Stock Market

3 Stock Winners and Losers of Biden’s Inflation Reduction Act

The House of Representatives passed the Inflation Reduction Act on Aug. 12. It now goes to President Joe Biden’s desk. The bill is expected to generate $739 billion in revenue, according to the Congressional Budget Office (CBO).

Of the $739 billion in revenue, $433 billion will be for new spending, while the remainder will be for deficit reduction. There will be winners and losers from the enactment of the IR Act. 

According to the global law firm Dentons, $369 billion of the $433 billion in spending will be for tax credits to address climate change and energy security. The additional $64 billion in spending will be for a three-year extension of the enhanced Affordable Care Act (ACA) tax credits. 

The big winner from this legislation is the clean energy industry. The IR Act seeks to reduce greenhouse gas (GHG) emissions by 40% by 2030 through tax credits for businesses benefiting from the cleaning of energy. This includes electric vehicle (EV) manufacturers, makers of equipment for generating clean energy, producers, alternative asset managers investing in clean energy and other related companies. 

The biggest losers from the IR Act are pharmaceutical businesses. A significant component of the legislation is focused on reducing the cost of prescription drugs for people with Medicare through negotiated price reductions. Other losers are those who buy back a lot of stock each year and pay little in corporate taxes.

Here are my three stock winners and losers from the Inflation Reduction Act. They’re not what you’re expecting.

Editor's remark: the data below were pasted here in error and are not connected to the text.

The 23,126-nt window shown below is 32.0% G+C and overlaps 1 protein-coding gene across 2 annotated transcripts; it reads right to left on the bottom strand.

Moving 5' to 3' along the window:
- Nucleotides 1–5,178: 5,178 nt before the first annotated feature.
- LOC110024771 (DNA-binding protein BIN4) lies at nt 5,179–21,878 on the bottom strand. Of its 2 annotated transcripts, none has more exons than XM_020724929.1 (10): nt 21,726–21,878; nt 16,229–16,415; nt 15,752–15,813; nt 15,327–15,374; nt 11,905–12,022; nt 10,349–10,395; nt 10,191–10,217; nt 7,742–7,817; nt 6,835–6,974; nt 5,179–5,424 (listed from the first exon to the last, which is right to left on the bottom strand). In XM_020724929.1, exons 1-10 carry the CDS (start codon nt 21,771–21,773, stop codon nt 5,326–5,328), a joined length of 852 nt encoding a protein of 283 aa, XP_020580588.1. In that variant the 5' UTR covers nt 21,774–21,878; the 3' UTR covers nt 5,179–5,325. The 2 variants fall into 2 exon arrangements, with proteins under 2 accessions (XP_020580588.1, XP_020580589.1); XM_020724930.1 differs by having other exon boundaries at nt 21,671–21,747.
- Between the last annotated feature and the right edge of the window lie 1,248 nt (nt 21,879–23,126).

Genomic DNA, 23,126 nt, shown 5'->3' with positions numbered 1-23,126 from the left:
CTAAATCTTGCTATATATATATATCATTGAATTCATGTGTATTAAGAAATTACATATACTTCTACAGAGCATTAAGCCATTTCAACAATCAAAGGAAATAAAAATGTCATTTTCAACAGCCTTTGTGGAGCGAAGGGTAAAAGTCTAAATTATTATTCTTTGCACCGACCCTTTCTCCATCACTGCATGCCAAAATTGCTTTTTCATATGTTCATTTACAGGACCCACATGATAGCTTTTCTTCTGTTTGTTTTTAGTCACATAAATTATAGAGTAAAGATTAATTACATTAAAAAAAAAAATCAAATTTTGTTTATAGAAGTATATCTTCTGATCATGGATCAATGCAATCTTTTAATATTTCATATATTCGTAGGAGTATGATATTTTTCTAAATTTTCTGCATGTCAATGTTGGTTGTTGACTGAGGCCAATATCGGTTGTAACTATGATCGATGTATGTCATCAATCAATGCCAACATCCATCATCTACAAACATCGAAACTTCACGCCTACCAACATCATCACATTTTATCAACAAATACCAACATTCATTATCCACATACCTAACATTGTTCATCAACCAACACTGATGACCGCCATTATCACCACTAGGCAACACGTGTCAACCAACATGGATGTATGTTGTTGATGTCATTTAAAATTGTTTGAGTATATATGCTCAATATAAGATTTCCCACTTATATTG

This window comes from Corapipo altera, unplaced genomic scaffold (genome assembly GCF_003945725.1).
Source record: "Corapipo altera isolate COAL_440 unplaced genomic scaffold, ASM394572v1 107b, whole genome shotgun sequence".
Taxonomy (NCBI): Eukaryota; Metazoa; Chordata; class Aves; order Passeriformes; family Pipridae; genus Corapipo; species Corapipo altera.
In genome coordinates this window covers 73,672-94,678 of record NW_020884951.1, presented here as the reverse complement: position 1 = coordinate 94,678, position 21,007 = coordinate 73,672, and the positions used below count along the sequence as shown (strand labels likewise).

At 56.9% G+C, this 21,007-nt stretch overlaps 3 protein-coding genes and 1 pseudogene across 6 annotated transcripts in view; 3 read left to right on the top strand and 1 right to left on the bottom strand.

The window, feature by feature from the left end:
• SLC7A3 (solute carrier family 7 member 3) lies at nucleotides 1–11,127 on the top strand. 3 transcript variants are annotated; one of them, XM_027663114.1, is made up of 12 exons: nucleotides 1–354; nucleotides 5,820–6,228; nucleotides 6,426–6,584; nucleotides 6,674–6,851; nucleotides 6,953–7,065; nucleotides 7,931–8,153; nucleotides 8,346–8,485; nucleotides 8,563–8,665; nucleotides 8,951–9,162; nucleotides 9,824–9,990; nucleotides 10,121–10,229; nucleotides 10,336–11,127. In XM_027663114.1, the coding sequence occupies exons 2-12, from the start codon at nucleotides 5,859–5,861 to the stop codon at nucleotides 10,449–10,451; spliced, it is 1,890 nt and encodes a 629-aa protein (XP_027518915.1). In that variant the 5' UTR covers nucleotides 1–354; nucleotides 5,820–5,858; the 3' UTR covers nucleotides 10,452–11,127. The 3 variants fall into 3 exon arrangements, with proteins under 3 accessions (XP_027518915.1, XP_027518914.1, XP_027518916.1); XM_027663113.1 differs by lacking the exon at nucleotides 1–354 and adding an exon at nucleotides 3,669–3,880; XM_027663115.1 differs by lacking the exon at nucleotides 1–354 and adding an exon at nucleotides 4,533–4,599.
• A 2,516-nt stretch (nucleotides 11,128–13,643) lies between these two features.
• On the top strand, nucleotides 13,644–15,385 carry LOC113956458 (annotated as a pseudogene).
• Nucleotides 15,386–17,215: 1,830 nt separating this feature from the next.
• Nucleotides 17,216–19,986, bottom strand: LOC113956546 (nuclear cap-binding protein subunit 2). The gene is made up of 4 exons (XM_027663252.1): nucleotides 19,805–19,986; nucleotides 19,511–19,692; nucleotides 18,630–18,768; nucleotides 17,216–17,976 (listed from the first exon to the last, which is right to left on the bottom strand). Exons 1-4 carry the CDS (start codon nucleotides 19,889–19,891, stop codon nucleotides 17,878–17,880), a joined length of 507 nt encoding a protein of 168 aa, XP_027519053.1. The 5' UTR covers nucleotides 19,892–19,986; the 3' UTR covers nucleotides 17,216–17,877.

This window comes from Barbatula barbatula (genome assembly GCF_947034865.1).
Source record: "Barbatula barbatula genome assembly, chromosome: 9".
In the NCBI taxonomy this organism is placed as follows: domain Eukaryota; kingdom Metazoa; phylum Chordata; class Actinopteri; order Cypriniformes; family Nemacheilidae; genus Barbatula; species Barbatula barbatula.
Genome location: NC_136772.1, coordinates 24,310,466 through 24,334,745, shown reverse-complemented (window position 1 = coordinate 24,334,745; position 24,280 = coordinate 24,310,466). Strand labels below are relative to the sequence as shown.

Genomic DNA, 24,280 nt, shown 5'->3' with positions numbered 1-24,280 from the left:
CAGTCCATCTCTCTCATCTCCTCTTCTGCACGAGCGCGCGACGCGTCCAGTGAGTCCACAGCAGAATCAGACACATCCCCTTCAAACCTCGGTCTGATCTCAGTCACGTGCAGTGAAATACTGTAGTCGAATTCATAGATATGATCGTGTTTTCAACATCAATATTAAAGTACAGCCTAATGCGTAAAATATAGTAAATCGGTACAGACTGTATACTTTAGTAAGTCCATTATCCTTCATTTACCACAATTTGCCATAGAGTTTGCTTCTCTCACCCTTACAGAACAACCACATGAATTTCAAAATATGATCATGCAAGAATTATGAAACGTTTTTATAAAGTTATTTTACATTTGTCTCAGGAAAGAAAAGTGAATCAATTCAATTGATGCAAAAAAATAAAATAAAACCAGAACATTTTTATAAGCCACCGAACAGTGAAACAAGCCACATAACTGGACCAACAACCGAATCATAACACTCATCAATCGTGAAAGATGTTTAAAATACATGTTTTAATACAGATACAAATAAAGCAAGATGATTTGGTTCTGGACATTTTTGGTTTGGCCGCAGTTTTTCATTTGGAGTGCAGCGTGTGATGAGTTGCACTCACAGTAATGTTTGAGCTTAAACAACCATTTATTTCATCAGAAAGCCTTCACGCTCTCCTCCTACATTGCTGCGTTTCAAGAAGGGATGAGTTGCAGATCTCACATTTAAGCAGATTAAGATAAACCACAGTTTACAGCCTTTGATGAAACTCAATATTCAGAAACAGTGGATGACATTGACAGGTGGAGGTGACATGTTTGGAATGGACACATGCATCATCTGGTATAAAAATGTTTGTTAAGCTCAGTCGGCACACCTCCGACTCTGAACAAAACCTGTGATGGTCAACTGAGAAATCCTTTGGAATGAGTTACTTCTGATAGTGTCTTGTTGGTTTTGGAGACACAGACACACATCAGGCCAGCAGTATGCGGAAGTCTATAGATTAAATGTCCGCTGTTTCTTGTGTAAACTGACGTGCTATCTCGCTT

QCLN First Trust Nasdaq Clean Edge Green Energy Index Fund $68.85
EDOW First Trust Dow 30 Equal Weight ETF $29.79
PKW Invesco BuyBack Achievers ETF $87.44

Stock Winners: First Trust Nasdaq Clean Edge Green Energy Index Fund (QCLN)

Source: maeching chaiwongwatthana/Shutterstock

Clean energy-related companies such as Tesla (NASDAQ:TSLA) and NextEra Energy (NYSE:NEE) will benefit from the bill’s various tax credits made available including the Production Tax Credit and Electric Vehicles (EVs) Tax Credit. Rather than figure out which company will benefit the most, I believe it makes sense to buy the First Trust Nasdaq Clean Edge Green Energy Index Fund (NASDAQ:QCLN), which invests in publicly-traded clean energy companies.

Tesla is the second-largest holding with a 7.72% weighting. The NextEra play is through its publicly-traded renewable energy subsidiary, NextEra Energy Partners LP (NYSE:NEP). NextEra holds 55% of NEP’s voting rights. QCLN owns a total of 65 stocks ranging from a 10.45% weighting for Enphase Energy (NASDAQ:ENPH) down to 0.03% for Romeo Power (NYSE:RMO).

The exchange-traded fund, or ETF, tracks the performance of the Nasdaq Clean Edge Green Energy Index. The index is reconstituted in March and September and rebalanced quarterly. The components are capped at 8%. If more than five securities have an 8% cap, the excess weight is distributed across all the remaining stocks in the portfolio. 

Over the past year, QCLN is up 6% compared to a loss of 4% for the S&P 500. A rising tide lifts all boats, and QCLN makes sense if you want to ride the clean energy wave.

Stock Losers: First Trust Dow 30 Equal Weight ETF (EDOW)

Source: Pavel Ignatov /